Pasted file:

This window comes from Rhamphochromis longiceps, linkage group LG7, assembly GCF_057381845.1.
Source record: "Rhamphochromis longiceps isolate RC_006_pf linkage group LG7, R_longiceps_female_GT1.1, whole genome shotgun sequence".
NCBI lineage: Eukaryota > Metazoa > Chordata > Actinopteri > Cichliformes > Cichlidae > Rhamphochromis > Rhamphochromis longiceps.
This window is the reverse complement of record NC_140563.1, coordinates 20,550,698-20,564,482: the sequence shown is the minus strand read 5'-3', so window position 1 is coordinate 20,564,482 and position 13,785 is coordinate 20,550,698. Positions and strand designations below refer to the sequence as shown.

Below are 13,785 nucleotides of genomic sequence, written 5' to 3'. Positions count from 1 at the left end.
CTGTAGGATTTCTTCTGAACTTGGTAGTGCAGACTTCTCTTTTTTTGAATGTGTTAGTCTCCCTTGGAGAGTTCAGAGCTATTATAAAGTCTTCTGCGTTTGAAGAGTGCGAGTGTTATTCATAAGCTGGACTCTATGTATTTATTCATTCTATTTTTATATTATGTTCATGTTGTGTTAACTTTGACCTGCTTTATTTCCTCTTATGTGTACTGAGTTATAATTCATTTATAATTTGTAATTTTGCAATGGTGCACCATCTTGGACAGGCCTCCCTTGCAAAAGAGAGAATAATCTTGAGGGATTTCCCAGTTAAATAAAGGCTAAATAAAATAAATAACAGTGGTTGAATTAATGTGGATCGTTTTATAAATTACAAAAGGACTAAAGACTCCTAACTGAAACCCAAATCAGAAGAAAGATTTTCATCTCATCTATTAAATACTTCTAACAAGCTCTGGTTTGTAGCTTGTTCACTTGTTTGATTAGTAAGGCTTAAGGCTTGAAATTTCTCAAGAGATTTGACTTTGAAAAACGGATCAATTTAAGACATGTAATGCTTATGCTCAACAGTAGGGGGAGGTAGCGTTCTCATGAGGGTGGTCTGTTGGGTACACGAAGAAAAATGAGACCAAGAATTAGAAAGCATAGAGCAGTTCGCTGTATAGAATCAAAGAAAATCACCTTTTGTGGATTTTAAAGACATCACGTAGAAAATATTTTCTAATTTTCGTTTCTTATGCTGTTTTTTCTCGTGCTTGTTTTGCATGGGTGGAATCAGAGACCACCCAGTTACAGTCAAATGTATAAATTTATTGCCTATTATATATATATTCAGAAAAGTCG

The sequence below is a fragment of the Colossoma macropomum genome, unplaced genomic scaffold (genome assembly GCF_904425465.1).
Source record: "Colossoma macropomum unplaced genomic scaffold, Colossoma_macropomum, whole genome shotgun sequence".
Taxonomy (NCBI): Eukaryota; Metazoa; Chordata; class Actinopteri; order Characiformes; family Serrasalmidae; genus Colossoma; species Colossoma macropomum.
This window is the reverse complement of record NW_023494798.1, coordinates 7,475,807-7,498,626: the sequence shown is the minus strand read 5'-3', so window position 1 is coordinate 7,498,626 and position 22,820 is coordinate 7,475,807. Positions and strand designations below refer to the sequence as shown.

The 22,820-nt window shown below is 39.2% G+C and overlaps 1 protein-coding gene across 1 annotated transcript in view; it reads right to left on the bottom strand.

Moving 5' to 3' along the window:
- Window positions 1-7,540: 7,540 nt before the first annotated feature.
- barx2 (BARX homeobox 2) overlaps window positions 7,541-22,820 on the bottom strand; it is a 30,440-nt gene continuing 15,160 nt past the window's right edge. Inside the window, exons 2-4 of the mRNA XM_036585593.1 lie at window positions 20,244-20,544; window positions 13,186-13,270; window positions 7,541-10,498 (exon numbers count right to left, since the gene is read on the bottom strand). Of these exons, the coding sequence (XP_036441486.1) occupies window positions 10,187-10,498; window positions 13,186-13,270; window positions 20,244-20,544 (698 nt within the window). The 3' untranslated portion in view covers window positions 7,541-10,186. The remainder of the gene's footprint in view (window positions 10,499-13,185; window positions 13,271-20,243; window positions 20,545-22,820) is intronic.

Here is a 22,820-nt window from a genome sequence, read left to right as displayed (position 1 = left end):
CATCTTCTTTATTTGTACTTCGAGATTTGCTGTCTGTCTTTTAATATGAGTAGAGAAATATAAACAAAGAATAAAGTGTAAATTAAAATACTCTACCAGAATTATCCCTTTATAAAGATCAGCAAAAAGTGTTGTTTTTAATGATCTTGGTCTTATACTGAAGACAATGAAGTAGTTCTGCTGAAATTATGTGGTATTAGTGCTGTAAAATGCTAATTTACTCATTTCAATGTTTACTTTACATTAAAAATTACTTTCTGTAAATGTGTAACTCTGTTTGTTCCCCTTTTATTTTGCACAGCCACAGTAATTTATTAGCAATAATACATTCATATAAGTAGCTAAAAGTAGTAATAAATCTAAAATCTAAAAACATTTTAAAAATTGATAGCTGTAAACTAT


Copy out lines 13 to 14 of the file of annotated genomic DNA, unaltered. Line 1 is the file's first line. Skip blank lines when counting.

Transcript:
- Window positions 1-7,540: 7,540 nt before the first annotated feature.
- barx2 (BARX homeobox 2) overlaps window positions 7,541-22,820 on the bottom strand; it is a 30,440-nt gene continuing 15,160 nt past the window's right edge. Inside the window, exons 2-4 of the mRNA XM_036585593.1 lie at window positions 20,244-20,544; window positions 13,186-13,270; window positions 7,541-10,498 (exon numbers count right to left, since the gene is read on the bottom strand). Of these exons, the coding sequence (XP_036441486.1) occupies window positions 10,187-10,498; window positions 13,186-13,270; window positions 20,244-20,544 (698 nt within the window). The 3' untranslated portion in view covers window positions 7,541-10,186. The remainder of the gene's footprint in view (window positions 10,499-13,185; window positions 13,271-20,243; window positions 20,545-22,820) is intronic.